Hard or semi-hard pastels aren't too expensive. A large set of hard pastels is rewarding both for sketching and painting entirely in hard pastels and for setting up for using softer ones over it. I'd recommend that to almost anyone. They're good for sketching, for small works, for studies and for their own texture.

So my organization is in three hardness categories - hard, medium, soft - then within them by textures. Hand Rolled is its own. So is Roche-Terrages, the pumice ones. The pumice ones seem to like non sanded papers better.

Beyond that, I've found each brand of pastels seems to have a favorite paper and will have different effects on different surfaces. So that's fun too. Exploring materials can be costly or it could be a slow exploration leading to good combinations.

This is also where getting together with a local friend if possible, a distance one if you're willing to pay a bit of shipping, can help. You can put in a joint order, whoever accepts it breaks all the sticks and each gets half sticks of both sets or batches.

Another good way to get more to play with is to watch the Swap Shop. Sometimes people abandon a brand or type of pastel, sometimes they change mediums, either way it's common to find good sets or batches at low prices used in the Swap Shop. Or visit pastelist friends, share your supplies, try theirs.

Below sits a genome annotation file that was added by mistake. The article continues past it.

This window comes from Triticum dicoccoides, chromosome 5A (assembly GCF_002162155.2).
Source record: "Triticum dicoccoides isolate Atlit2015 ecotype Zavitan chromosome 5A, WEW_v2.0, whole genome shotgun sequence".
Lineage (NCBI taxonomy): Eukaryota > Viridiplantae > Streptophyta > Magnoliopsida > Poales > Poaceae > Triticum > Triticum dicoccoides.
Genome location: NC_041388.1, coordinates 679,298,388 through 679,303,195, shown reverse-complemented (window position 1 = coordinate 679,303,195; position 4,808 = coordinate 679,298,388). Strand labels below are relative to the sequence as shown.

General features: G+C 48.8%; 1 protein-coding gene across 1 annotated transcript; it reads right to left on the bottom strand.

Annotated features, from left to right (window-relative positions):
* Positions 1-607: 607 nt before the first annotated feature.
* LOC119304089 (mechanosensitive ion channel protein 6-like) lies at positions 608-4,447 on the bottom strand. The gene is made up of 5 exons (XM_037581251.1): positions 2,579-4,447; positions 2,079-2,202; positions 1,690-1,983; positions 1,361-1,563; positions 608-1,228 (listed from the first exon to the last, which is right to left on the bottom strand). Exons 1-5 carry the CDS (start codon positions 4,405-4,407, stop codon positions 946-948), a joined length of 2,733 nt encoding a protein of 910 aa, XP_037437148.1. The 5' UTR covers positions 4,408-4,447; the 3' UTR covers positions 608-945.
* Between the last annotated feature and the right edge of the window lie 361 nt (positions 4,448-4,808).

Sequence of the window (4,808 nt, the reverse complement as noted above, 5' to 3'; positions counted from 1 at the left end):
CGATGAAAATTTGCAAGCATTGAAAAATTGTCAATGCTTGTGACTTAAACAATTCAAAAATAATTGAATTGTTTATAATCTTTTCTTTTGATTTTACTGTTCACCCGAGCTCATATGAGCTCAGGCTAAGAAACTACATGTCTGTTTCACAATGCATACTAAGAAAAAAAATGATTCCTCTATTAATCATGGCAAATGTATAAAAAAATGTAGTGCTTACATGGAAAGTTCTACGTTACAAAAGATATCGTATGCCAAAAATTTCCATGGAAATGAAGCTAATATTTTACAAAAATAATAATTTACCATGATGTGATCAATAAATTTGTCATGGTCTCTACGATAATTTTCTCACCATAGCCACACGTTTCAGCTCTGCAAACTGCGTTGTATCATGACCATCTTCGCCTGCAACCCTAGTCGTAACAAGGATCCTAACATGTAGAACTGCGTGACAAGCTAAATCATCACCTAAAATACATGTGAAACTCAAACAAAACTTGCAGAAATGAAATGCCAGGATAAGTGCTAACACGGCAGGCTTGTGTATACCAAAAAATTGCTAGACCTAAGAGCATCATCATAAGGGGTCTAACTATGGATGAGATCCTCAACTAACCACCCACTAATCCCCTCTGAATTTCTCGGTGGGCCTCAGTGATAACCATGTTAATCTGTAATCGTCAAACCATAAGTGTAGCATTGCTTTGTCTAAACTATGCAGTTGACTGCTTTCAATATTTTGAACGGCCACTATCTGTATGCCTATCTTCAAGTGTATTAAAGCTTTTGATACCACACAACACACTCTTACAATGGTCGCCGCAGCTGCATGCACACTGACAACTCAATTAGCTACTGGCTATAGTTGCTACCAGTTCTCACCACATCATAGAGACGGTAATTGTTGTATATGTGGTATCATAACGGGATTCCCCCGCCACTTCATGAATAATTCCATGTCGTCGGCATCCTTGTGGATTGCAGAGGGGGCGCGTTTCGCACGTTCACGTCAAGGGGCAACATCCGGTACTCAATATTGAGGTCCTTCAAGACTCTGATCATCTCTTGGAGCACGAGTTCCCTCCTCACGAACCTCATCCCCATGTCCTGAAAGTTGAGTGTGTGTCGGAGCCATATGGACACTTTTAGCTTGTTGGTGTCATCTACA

Pan Pastels are completely different but part of my overall tool set along with pastel pencils. Pan Pastels are good for underpaintings and when used for middle and final layers too, have a more painterly result and their own texture.

Pastel pencils are very similar to hard pastels, one can be substituted for the other easily. Pastel pencils mainly have the advantage of clean hands by wood case and the disadvantage of not being able to use the stick on its side. So they're somewhat in the hard pastels category.

It's good to have at least a small set of hard pastels for first layers. They're less expensive, blend and mix well if you use a small palette and are very good for establishing layers easy to blend and work over. I usually blend that layer completely smooth unless I'm doing the entire painting with them.